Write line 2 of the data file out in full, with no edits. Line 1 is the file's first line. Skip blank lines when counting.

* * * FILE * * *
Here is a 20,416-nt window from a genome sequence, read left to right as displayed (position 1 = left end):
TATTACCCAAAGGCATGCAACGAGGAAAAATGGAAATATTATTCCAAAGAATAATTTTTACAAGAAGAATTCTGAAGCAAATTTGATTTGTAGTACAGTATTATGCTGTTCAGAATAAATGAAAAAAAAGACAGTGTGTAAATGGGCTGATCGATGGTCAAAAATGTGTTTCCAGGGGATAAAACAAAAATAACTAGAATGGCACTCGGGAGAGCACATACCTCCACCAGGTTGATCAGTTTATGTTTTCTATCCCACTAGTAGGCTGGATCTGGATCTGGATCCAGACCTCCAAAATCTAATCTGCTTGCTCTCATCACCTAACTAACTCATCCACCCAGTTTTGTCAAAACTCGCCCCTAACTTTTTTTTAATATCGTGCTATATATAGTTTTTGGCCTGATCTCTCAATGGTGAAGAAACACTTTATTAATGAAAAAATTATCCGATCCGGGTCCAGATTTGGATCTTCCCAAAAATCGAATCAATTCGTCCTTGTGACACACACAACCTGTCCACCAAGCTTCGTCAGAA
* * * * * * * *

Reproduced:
TATTACCCAAAGGCATGCAACGAGGAAAAATGGAAATATTATTCCAAAGAATAATTTTTACAAGAAGAATTCTGAAGCAAATTTGATTTGTAGTACAGTATTATGCTGTTCAGAATAAATGAAAAAAAAGACAGTGTGTAAATGGGCTGATCGATGGTCAAAAATGTGTTTCCAGGGGATAAAACAAAAATAACTAGAATGGCACTCGGGAGAGCACATACCTCCACCAGGTTGATCAGTTTATGTTTTCTATCCCACTAGTAGGCTGGATCTGGATCTGGATCCAGACCTCCAAAATCTAATCTGCTTGCTCTCATCACCTAACTAACTCATCCACCCAGTTTTGTCAAAACTCGCCCCTAACTTTTTTTTAATATCGTGCTATATATAGTTTTTGGCCTGATCTCTCAATGGTGAAGAAACACTTTATTAATGAAAAAATTATCCGATCCGGGTCCAGATTTGGATCTTCCCAAAAATCGAATCAATTCGTCCTTGTGACACACACAACCTGTCCACCAAGCTTCGTCAGAA